(b)  OSHA List of Extremely Hazardous Chemicals
http://yosemite.epa.gov/oswer/ceppoehs.nsf/Alphabetical_Results?openview.
(c)   Table 18 (Appendix A) lists several examples of highly acute toxic materials.
(d)   Table 19 (Appendix A) lists the Category 1 Gaseous Inhalation Hazards as listed by the DOT.
(e)   Table 20 (Appendix A) contains a list of toxicity ratings/lethal doses based on ingestion amounts.
(f)   Exposure Limits.  For a relatively complete list of exposure limits to toxic and hazardous substances, including definitions of terms, refer to the following website at the University of Minnesota Department of Environmental Health & Safety: (http://www.dehs.umn.edu/safety/lsp/AppB.html).  
(4)  Substances that have a High Degree of Chronic Toxicity.  Appendix A of the Laboratory Standard also recognizes that many substances can have high chronic toxicity.  Users of such chemicals must also follow the General Rules outlined in Section 8.17.b.  Examples of such substances include dimethylmercury, nickel carbonyl, other human carcinogens, or substances with carcinogenic potency in animals.

8.17.b General Rules
(1)  Designated Areas; Signs & Labels.  Establish “Designated Work Areas,” “Designated Storage Area,” and  “Restricted Access” areas.  These areas may include an entire laboratory, or an area of a laboratory, or a device such as a glove box or dedicated fume hood.
(a)   Appropriate signage (including “Authorized Personnel Only – Designated Area for use of [name of hazard]”) must be conspicuously posted at entrances to these work areas, and if necessary, the areas will be locked.  Only personnel with special instruction on the hazards and safe handling of these substances will be permitted access to the areas.
(b)  Equipment used for particularly hazardous substances should be isolated from general laboratory equipment.
(c)   Vacuum pumps should be protected by high-efficiency scrubbers or HEPA filters and must be vented into an exhaust hood.
(2)  Inventory.  All Laboratory Supervisors are required to maintain a list of particularly hazardous substances, and categorize each substance as a “Select Carcinogen,”  “Reproductive Toxin,” or “Compound with a High Degree of Acute Toxicity.”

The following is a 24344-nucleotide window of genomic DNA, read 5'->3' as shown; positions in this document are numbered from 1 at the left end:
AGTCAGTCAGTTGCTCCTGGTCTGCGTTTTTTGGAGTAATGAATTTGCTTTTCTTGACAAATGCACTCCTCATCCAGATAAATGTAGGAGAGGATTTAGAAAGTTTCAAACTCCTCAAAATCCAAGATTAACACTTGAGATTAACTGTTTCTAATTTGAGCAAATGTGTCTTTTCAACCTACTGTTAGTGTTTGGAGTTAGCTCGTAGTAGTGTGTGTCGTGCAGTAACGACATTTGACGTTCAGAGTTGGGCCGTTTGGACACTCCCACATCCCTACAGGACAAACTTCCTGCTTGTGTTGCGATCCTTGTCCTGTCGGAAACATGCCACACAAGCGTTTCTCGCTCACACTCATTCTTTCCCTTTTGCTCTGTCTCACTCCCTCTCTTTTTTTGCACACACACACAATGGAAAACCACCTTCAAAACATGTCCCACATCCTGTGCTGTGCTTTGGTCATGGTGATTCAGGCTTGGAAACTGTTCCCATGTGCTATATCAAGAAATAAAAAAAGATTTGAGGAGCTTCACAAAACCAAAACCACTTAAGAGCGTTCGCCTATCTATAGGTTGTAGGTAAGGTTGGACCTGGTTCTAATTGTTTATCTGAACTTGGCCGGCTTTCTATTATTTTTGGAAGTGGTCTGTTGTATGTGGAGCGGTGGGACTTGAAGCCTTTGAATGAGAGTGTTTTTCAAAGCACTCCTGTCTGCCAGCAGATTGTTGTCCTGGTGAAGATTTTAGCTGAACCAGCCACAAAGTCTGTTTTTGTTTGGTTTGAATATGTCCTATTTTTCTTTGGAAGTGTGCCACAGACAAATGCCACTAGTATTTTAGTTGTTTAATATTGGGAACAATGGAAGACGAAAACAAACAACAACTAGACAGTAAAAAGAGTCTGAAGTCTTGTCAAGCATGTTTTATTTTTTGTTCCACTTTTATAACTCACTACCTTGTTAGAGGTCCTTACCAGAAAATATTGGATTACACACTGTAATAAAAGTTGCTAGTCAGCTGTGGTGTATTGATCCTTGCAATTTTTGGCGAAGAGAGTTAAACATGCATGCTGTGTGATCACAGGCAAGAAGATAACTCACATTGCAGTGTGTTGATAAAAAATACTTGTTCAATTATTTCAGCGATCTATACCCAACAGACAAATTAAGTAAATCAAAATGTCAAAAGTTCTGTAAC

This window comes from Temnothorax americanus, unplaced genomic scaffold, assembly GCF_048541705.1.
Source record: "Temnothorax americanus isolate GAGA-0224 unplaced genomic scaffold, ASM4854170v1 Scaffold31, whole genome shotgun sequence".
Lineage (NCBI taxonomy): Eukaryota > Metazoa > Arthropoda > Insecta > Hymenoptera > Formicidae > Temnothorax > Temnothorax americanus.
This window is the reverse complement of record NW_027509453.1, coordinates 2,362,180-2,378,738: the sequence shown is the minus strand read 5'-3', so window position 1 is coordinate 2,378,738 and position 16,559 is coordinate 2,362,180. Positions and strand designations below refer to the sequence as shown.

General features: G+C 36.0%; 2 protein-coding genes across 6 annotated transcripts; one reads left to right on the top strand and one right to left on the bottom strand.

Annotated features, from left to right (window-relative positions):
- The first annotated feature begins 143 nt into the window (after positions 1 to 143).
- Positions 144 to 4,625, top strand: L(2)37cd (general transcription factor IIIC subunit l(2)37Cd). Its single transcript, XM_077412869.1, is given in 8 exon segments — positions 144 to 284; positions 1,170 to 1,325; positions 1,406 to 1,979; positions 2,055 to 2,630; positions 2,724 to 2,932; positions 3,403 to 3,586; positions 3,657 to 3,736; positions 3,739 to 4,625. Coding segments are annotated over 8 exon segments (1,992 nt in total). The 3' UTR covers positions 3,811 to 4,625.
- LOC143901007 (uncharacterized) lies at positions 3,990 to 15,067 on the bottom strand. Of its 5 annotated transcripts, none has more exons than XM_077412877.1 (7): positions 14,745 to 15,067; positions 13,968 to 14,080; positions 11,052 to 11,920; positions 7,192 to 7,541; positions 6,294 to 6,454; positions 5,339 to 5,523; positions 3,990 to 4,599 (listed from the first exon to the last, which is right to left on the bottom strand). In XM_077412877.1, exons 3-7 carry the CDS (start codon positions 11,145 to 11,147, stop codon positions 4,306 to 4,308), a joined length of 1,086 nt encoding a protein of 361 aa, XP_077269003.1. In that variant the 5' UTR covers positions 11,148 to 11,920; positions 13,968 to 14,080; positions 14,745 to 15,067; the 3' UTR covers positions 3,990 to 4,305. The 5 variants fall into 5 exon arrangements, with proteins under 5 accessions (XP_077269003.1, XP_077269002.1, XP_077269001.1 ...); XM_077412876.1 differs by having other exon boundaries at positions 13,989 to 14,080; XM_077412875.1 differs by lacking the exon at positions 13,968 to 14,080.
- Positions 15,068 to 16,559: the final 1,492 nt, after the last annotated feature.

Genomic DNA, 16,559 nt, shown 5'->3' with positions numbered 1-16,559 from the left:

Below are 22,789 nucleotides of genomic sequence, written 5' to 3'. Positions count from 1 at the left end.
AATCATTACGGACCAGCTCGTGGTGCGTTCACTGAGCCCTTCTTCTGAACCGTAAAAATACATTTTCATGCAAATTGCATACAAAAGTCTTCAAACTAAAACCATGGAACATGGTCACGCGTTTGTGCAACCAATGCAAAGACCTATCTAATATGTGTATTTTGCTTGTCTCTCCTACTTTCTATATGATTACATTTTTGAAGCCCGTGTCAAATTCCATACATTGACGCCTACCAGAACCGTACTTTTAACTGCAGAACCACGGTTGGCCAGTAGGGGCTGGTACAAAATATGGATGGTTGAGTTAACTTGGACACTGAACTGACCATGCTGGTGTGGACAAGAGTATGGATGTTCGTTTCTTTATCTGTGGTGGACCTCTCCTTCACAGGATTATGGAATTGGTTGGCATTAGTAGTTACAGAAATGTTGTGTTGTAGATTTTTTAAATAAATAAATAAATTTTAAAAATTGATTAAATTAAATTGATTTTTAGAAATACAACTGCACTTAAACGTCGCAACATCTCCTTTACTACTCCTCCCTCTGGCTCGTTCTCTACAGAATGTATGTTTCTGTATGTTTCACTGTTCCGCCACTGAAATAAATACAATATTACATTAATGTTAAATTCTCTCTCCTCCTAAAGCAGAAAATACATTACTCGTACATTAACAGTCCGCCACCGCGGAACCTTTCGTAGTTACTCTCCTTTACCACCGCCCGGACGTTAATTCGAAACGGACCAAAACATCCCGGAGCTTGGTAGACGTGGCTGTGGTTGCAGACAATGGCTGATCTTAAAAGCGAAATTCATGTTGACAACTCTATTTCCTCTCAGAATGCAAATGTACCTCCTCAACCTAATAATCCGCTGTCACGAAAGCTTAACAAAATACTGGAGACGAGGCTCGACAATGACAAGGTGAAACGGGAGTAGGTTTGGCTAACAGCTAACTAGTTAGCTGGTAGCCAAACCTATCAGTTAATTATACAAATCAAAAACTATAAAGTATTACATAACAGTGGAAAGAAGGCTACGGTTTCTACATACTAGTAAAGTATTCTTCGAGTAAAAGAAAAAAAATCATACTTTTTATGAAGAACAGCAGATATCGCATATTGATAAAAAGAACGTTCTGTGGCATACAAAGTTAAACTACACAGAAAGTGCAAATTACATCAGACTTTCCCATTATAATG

(3)  SOPs.  Laboratory Supervisors are required to post written lab-specific Standard Operating Procedures and Precautions for work with Particularly Hazardous Substances.  All substance-specific SOP’s must be submitted to the Chemical Hygiene Office to be kept on file.
(4)  Records.  In all experiments involving particularly hazardous substances, the following information must be recorded:
(a)   The amounts of materials used.
(b)  Dates of use.
(c)   The names of workers involved.
(5)  PPE.  Proper gloves are mandatory.  In addition, consult the MSDS, LCSS or other appropriate sources of information for required protective equipment and apparel (beyond what is already required for handling “normal” hazardous chemicals).
(6)  Ventilation.  Use of ventilation equipment such as a fume hood or glove box is mandatory for any substance that can generate dust, vapors, aerosols, or mist.
(7)  Prior Approval.  
(a)   The laboratory worker must obtain permission from the laboratory supervisor prior to initiating any process involving Particularly Hazardous Substances.
(b)  The Laboratory Supervisor must obtain permission from the Campus Chemical Health & Safety Committee prior to ordering and using any substance that is recognized to have a high degree of acute toxicity.
(8)  Secondary Personnel.  Assure that at least two people are present at all times if the compound in use has a High Degree of Acute Toxicity.  Both persons must be properly trained in the use, hazards, and emergency response of the particular substance.
(9)  Amounts Used.  Work should be done with the smallest amounts possible.
(10) Action Levels.  For substances that have Action Levels, requirements for medical and exposure monitoring become effective.
(11) Procurement, Storage, and Moving.